‘The Wind Garden’ is Angela McAllister’s poignant tale of the relationship between an aging and infirm grandpa and his granddaughter, and the garden they try to build on the roof terrace of his flat.
It’s a story of hope.
And of trying and failing and trying again.
But perhaps most wonderfully it’s a story that become a flight of imagination when the wind which had broken their sunflower’s heads and dried out their potted seedlings one evening carries Ellie away to ‘where the wind blows’.
“Soon she came to a little wood on a mountain top. The wind gently set her down. Ellie saw that all the trees were hung with things the wind had carried away; kites and balloons, hats and handkerchiefs, coloured flags, church bells and lost washing.
It was the wind’s garden.”
And it’s the wind garden that gives Ellie the idea to create a marvellous kinetic garden on the windy roof terrace.
The book’s a delight, and I wholeheartedly recommend it… to children of all ages.
The story got me thinking.
At work I’m starting to devise an experiential curriculum for a number of disengaged and demotivated Primary-aged boys.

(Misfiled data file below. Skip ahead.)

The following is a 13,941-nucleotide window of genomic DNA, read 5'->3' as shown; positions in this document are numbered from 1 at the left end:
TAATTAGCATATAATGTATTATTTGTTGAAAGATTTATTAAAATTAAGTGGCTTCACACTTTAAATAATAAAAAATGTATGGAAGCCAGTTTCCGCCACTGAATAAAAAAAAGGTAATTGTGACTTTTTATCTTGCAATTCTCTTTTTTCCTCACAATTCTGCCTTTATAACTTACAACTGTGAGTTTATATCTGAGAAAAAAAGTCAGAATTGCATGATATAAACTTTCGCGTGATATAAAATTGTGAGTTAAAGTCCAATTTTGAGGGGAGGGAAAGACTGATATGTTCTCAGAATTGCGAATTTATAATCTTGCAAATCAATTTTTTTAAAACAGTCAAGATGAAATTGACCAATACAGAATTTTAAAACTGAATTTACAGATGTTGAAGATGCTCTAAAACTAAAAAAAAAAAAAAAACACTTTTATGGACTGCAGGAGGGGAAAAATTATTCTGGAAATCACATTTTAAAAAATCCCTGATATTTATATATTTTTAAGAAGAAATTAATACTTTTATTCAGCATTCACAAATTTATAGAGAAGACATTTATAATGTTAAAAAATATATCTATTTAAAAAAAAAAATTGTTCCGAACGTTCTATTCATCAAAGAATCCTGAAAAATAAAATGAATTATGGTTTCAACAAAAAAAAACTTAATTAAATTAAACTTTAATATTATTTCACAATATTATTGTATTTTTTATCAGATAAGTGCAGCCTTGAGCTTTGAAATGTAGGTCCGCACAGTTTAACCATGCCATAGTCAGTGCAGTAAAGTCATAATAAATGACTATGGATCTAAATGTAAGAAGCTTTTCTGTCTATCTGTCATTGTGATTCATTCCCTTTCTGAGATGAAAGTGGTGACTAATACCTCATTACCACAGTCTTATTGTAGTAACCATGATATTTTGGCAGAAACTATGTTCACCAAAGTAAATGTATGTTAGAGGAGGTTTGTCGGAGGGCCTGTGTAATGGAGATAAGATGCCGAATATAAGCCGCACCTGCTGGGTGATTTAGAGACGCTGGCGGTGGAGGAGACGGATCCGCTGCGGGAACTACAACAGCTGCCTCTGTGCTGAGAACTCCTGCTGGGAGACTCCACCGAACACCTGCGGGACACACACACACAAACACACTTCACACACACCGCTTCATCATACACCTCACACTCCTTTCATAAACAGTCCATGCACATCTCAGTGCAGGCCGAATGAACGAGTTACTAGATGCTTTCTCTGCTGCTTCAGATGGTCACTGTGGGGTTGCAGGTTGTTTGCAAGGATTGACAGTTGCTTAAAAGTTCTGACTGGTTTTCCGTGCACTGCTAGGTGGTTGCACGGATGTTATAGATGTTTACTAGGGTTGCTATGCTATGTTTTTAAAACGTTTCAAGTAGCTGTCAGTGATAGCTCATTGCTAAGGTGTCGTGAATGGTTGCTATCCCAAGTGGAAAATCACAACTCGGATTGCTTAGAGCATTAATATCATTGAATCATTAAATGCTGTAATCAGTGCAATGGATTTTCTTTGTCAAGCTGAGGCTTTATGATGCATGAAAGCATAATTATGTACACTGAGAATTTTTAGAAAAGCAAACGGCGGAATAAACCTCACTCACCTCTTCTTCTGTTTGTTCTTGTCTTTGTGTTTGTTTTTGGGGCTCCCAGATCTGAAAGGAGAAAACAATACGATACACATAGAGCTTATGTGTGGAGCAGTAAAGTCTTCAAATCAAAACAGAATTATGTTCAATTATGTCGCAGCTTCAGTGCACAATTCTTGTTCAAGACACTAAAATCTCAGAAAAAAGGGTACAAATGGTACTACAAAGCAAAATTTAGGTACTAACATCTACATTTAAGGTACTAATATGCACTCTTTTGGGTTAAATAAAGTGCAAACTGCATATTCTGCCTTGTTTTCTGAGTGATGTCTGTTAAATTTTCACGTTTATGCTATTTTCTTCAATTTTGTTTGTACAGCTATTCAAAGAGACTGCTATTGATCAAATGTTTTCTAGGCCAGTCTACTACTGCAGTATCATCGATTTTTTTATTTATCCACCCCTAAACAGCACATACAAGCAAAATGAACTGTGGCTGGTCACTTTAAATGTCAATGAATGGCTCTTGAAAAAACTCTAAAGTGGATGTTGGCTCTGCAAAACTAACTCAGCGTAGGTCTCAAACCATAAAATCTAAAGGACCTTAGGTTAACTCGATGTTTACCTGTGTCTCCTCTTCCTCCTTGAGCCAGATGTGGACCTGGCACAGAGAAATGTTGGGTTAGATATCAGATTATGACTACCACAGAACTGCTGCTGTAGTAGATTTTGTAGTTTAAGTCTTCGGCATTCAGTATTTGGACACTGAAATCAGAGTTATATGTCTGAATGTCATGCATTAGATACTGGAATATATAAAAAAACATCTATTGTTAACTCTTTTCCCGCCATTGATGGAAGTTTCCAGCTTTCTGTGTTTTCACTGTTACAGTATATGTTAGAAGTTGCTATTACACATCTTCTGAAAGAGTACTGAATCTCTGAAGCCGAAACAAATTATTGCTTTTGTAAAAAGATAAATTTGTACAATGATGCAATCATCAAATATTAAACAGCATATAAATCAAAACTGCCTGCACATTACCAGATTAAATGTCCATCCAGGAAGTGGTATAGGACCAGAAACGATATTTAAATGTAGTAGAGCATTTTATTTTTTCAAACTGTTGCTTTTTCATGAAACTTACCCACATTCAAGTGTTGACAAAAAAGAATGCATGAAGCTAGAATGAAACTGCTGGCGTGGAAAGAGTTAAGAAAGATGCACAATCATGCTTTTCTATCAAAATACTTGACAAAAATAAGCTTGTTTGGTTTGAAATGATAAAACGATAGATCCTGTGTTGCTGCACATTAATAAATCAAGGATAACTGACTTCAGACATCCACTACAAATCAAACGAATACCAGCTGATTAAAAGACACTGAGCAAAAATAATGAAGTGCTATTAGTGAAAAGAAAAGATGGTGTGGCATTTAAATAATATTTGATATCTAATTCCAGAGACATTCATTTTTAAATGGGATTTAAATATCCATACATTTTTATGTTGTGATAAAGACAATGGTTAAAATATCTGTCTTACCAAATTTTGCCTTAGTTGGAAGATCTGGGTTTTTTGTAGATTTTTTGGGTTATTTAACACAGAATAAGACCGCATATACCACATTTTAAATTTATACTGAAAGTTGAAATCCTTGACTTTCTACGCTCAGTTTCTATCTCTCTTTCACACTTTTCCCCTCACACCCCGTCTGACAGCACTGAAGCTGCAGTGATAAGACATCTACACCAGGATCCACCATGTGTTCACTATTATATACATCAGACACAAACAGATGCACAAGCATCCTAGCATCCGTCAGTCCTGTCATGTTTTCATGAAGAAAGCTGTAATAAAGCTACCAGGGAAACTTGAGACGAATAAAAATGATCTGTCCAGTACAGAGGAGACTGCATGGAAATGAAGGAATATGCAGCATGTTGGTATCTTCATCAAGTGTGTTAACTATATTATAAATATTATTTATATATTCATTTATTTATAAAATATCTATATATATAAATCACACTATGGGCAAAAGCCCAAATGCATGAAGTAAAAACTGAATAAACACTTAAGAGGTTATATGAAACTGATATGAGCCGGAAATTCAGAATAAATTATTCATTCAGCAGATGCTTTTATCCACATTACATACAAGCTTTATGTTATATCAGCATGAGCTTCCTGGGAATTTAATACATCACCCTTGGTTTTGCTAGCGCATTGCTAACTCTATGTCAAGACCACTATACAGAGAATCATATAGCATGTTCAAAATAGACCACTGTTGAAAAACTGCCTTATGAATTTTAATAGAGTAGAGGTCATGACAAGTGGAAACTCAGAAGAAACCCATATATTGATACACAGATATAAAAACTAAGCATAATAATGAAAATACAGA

The learning adventures I have in mind, from fire parties to swimming, from rock climbing to film making are aimed at stirring the children’s imaginations, exciting them to learn and share new skills, perhaps even to get a bit of writing out of them!
Each adventure will take a book as a starting point, from Quentin Blake’s ‘The Green Ship’ to Julia Donaldson’s ‘The Stick Man’. I think ‘The Wind Garden’ will join the booklist too.
Here are a few images to whet the appetite for our very own wind garden to be built from garlands and bunting and flags and windmills and windsocks of all kinds.
I’ll let you know how we get on…